Sanetti nailed the desirability of the 4? Redhawk .44 Magnum perfectly. This is a heavy-duty, big bore sixgun which will be taken to heart by anyone who spends much time in the desert, foothills, forests, or mountains. It will carry easy in a properly designed holster and always be ready for instant use while not requiring a lot of care.
For my use the holster of choice is by Rob Leahy of Simply Rugged. It’s a pancake style which can be worn strong side or crossdraw and is designed to fit tightly and cover most of the sixgun except for the grip, providing easy access and security without resorting to security straps.
Hogue Did It
This new Redhawk is, of course, the same basic sixgun appreciated by shooters for nearly three decades. It is all stainless-steel as the original, with a massive six-shot cylinder, and a solid frame with no sideplate. There are two major changes in addition to the
obvious shorter barrel. Instead of the interchangeable front sight system, the 4? Redhawk has a pinned in ramp front sight with a red insert matched up with a white outline rear blade.
The stocks are hand filling, fingergrooved, Hogue rubber grips which are much more comfortable when firing heavy .44 Magnum loads. The surface of these Hogue grips are also appreciated for a much more secure feeling from their pebble grained, but nonpunishing surface, than offered by the original smooth wood grips. They aren’t the prettiest grips around but they rate 100 percent for function. Buffalo Bore’s 340-grain LBT load at 1,325 fps is all the recoil anyone should ever want, but it’s manageable in this 4? Redhawk.
Two Is Better
Ruger didn’t stop with just one heavy-duty .44 Magnum. In 1986 Ruger introduced their second .44 Magnum double action sixgun. Instead of just changing the Redhawk and making it larger and heavier, Ruger instead used the GP-100 as the basic platform for the Super Redhawk and the plan was to drop the Redhawk as they were having some troubles with the barrel threads. The problem turned out not to be a problem at all, as it was traced to the oil being applied to the threads as the barrel was installed. Besides, the Redhawk was simply too popular to drop.
The Super Redhawk is a result of the blending of the best features of the GP-100 and the standard Redhawk. The Super Redhawk uses separate
springs for the trigger and hammer, going back to the hammer spring and strut used in their single action revolvers. This results in a much smoother trigger pull, from the box. The grip frame on the Super Redhawk is not a grip frame at all but rather a stud to accept full wrap-around stocks, and the Super Redhawk has a distinctive profile not found on any other revolver. The frame itself is extended forward of the cylinder so the first 23/4? of the barrel is actually enclosed by the frame making for an even stronger arrangement.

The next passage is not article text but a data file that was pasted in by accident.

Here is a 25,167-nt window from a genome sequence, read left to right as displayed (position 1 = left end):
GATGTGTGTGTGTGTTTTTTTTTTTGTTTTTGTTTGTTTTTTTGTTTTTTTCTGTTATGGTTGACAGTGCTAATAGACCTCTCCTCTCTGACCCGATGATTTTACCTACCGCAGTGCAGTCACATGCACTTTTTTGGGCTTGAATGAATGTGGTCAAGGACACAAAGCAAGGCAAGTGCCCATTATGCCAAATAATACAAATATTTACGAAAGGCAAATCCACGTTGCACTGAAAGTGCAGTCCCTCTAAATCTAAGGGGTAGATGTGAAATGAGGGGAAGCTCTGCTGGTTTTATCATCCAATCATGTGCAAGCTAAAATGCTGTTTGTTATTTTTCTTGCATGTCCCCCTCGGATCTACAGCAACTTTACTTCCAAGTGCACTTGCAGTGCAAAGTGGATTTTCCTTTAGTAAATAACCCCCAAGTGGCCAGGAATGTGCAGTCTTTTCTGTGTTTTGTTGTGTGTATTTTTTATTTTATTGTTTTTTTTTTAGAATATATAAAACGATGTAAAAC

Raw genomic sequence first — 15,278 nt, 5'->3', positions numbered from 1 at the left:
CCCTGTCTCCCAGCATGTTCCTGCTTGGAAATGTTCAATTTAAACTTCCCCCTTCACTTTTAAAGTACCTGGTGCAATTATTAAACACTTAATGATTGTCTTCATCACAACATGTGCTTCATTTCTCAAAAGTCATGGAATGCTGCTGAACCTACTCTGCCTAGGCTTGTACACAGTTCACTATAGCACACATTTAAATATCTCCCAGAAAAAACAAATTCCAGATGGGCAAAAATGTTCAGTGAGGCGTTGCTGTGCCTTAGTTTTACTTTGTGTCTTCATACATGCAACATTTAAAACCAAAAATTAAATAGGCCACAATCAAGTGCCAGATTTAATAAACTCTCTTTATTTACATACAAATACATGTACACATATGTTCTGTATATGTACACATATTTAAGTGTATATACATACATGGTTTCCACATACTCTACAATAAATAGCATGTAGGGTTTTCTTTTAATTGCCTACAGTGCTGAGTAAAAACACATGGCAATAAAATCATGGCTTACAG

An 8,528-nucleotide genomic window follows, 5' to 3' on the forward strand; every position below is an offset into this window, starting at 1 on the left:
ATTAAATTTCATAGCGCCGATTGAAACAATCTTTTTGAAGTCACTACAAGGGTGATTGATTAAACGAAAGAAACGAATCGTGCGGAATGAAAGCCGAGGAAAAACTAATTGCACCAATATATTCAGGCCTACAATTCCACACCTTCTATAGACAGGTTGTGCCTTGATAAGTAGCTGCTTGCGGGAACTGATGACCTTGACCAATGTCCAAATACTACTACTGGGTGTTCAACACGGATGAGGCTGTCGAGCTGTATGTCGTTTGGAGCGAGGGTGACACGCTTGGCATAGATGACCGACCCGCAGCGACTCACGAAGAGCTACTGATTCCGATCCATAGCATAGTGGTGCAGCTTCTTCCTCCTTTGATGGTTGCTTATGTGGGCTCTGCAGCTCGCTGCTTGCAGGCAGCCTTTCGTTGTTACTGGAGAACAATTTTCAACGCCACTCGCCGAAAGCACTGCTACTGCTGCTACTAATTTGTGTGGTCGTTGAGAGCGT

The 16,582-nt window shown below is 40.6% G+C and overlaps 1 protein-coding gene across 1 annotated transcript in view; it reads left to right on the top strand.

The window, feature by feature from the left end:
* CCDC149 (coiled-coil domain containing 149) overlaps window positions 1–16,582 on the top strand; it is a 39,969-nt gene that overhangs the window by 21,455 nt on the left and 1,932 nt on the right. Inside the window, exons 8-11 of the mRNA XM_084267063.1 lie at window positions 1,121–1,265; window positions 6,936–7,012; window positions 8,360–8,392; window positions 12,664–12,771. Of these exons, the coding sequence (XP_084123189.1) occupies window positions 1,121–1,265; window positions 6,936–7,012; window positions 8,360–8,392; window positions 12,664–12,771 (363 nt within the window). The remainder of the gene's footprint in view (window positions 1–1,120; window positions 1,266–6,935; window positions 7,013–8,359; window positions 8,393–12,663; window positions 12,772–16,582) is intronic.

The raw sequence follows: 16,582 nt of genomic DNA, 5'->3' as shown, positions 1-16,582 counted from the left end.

Less Is More
When I first wrote about the Super Redhawk nearly 20 years ago I said it should be a natural for custom sixgunsmiths. By chopping the barrel of the Super Redhawk off flush with the frame, milling off the scope recesses, and fitting a front sight, the Super Redhawk would become an easily carried snub-nosed .44 Magnum. Since there is no grip frame as such, it would be very easy to make small, concealable grips for such a short barreled sixgun.
I never heard of any gunsmith doing such a project, however this is exactly what Ruger did to come up with the Alaskan chambered in .454 Casull a few years back. Then the .480 Ruger chambering was added, and now the Ruger Big Bore Trio is complete with the addition of the .44 Magnum version
I’ve always been one to go for fancy stocks of wood, stag, ivory, or ram’s horn. But, I must admit the rubber stocks from Hogue Grips found on the Alaskan cushion felt recoil to the point I can shoot as good and sometimes better with heavy loads than my old 4? Redhawk with wooden ones. They do an excellent job of soaking up felt recoil.
For carrying the .44 Alaskan, I went with another Simply Rugged offering. This one is a strong side only pancake style with six cartridge loops on the holster proper allowing exceptional security and easy carrying of the Alaskan fully loaded. If the wilderness problem can’t be solved with 12 rounds, it simply can’t be solved.Where one lives, or more properly, where one wanders will determine what loads will be chosen. It can be anything from heavy .44 Special loads to standard .44 Magnum loads, up to truly heavyweight .44 Magnum loads. The accompanying chart shows results with .44 Magnum loads in the 300-grain or heavier loadings.
I’m sure Elmer would be pleased with Ruger’s offerings. I know I am.